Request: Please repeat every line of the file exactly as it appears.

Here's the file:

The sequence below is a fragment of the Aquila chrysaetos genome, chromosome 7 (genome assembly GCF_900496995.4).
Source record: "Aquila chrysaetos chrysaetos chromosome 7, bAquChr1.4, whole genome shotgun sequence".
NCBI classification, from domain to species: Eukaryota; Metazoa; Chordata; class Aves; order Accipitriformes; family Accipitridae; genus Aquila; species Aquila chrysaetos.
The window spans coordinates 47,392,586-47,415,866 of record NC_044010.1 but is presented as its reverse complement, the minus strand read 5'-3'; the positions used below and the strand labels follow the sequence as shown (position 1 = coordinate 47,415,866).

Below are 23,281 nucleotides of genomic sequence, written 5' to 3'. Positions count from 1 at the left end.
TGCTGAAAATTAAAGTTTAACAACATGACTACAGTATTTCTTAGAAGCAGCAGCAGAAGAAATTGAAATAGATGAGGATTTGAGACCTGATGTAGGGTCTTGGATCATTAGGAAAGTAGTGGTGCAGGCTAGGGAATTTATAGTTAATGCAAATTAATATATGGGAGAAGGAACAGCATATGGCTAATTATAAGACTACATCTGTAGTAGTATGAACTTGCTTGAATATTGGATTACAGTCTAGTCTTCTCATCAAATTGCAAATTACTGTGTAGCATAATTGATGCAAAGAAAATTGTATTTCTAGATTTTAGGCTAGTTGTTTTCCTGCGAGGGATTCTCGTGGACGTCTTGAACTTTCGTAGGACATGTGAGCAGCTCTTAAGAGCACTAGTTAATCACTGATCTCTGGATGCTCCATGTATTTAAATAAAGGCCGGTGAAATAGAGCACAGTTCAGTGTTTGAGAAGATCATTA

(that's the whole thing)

The sequence below is a fragment of the Aquila chrysaetos genome, chromosome 7 (genome assembly GCF_900496995.4).
Source record: "Aquila chrysaetos chrysaetos chromosome 7, bAquChr1.4, whole genome shotgun sequence".
NCBI classification, from domain to species: Eukaryota; Metazoa; Chordata; class Aves; order Accipitriformes; family Accipitridae; genus Aquila; species Aquila chrysaetos.
The window spans coordinates 47,392,586-47,415,866 of record NC_044010.1 but is presented as its reverse complement, the minus strand read 5'-3'; the positions used below and the strand labels follow the sequence as shown (position 1 = coordinate 47,415,866).

Below are 23,281 nucleotides of genomic sequence, written 5' to 3'. Positions count from 1 at the left end.
TGCTGAAAATTAAAGTTTAACAACATGACTACAGTATTTCTTAGAAGCAGCAGCAGAAGAAATTGAAATAGATGAGGATTTGAGACCTGATGTAGGGTCTTGGATCATTAGGAAAGTAGTGGTGCAGGCTAGGGAATTTATAGTTAATGCAAATTAATATATGGGAGAAGGAACAGCATATGGCTAATTATAAGACTACATCTGTAGTAGTATGAACTTGCTTGAATATTGGATTACAGTCTAGTCTTCTCATCAAATTGCAAATTACTGTGTAGCATAATTGATGCAAAGAAAATTGTATTTCTAGATTTTAGGCTAGTTGTTTTCCTGCGAGGGATTCTCGTGGACGTCTTGAACTTTCGTAGGACATGTGAGCAGCTCTTAAGAGCACTAGTTAATCACTGATCTCTGGATGCTCCATGTATTTAAATAAAGGCCGGTGAAATAGAGCACAGTTCAGTGTTTGAGAAGATCATTA